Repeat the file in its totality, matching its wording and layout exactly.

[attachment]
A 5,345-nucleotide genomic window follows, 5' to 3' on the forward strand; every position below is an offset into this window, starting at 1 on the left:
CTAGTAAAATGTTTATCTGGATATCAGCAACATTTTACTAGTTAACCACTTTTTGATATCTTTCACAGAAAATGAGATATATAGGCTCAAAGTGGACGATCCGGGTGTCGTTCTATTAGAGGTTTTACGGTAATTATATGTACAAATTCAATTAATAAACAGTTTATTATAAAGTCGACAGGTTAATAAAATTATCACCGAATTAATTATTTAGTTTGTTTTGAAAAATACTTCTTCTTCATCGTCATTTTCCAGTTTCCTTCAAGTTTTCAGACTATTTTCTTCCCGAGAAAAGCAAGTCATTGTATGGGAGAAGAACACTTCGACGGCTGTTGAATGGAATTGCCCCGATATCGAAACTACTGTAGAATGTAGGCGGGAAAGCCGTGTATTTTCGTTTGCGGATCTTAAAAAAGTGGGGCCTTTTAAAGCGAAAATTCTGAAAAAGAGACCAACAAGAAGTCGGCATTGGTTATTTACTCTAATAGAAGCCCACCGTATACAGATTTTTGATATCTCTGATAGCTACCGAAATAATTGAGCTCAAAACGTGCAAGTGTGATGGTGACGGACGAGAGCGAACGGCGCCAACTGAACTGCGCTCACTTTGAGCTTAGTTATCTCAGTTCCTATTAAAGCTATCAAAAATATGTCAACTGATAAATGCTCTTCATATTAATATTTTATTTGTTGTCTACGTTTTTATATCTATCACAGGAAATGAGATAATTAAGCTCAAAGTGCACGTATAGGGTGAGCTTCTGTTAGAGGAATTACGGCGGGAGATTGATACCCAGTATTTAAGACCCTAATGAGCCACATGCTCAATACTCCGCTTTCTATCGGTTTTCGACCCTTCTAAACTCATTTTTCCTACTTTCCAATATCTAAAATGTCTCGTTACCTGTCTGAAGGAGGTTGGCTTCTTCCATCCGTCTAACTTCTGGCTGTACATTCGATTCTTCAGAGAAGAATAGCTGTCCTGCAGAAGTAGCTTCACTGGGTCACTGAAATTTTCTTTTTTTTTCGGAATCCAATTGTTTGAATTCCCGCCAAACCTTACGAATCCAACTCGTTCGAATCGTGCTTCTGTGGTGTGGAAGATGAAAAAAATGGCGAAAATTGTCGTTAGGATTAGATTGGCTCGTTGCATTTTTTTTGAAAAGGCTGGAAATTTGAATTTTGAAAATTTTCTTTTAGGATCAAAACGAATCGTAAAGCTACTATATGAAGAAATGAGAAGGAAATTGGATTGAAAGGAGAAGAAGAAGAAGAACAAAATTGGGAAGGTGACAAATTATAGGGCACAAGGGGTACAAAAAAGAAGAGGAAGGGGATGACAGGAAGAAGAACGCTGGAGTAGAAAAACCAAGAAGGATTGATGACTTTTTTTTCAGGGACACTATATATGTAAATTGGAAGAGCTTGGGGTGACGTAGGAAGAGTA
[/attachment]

A 5,345-nucleotide genomic window follows, 5' to 3' on the forward strand; every position below is an offset into this window, starting at 1 on the left:
CTAGTAAAATGTTTATCTGGATATCAGCAACATTTTACTAGTTAACCACTTTTTGATATCTTTCACAGAAAATGAGATATATAGGCTCAAAGTGGACGATCCGGGTGTCGTTCTATTAGAGGTTTTACGGTAATTATATGTACAAATTCAATTAATAAACAGTTTATTATAAAGTCGACAGGTTAATAAAATTATCACCGAATTAATTATTTAGTTTGTTTTGAAAAATACTTCTTCTTCATCGTCATTTTCCAGTTTCCTTCAAGTTTTCAGACTATTTTCTTCCCGAGAAAAGCAAGTCATTGTATGGGAGAAGAACACTTCGACGGCTGTTGAATGGAATTGCCCCGATATCGAAACTACTGTAGAATGTAGGCGGGAAAGCCGTGTATTTTCGTTTGCGGATCTTAAAAAAGTGGGGCCTTTTAAAGCGAAAATTCTGAAAAAGAGACCAACAAGAAGTCGGCATTGGTTATTTACTCTAATAGAAGCCCACCGTATACAGATTTTTGATATCTCTGATAGCTACCGAAATAATTGAGCTCAAAACGTGCAAGTGTGATGGTGACGGACGAGAGCGAACGGCGCCAACTGAACTGCGCTCACTTTGAGCTTAGTTATCTCAGTTCCTATTAAAGCTATCAAAAATATGTCAACTGATAAATGCTCTTCATATTAATATTTTATTTGTTGTCTACGTTTTTATATCTATCACAGGAAATGAGATAATTAAGCTCAAAGTGCACGTATAGGGTGAGCTTCTGTTAGAGGAATTACGGCGGGAGATTGATACCCAGTATTTAAGACCCTAATGAGCCACATGCTCAATACTCCGCTTTCTATCGGTTTTCGACCCTTCTAAACTCATTTTTCCTACTTTCCAATATCTAAAATGTCTCGTTACCTGTCTGAAGGAGGTTGGCTTCTTCCATCCGTCTAACTTCTGGCTGTACATTCGATTCTTCAGAGAAGAATAGCTGTCCTGCAGAAGTAGCTTCACTGGGTCACTGAAATTTTCTTTTTTTTTCGGAATCCAATTGTTTGAATTCCCGCCAAACCTTACGAATCCAACTCGTTCGAATCGTGCTTCTGTGGTGTGGAAGATGAAAAAAATGGCGAAAATTGTCGTTAGGATTAGATTGGCTCGTTGCATTTTTTTTGAAAAGGCTGGAAATTTGAATTTTGAAAATTTTCTTTTAGGATCAAAACGAATCGTAAAGCTACTATATGAAGAAATGAGAAGGAAATTGGATTGAAAGGAGAAGAAGAAGAAGAACAAAATTGGGAAGGTGACAAATTATAGGGCACAAGGGGTACAAAAAAGAAGAGGAAGGGGATGACAGGAAGAAGAACGCTGGAGTAGAAAAACCAAGAAGGATTGATGACTTTTTTTTCAGGGACACTATATATGTAAATTGGAAGAGCTTGGGGTGACGTAGGAAGAGTA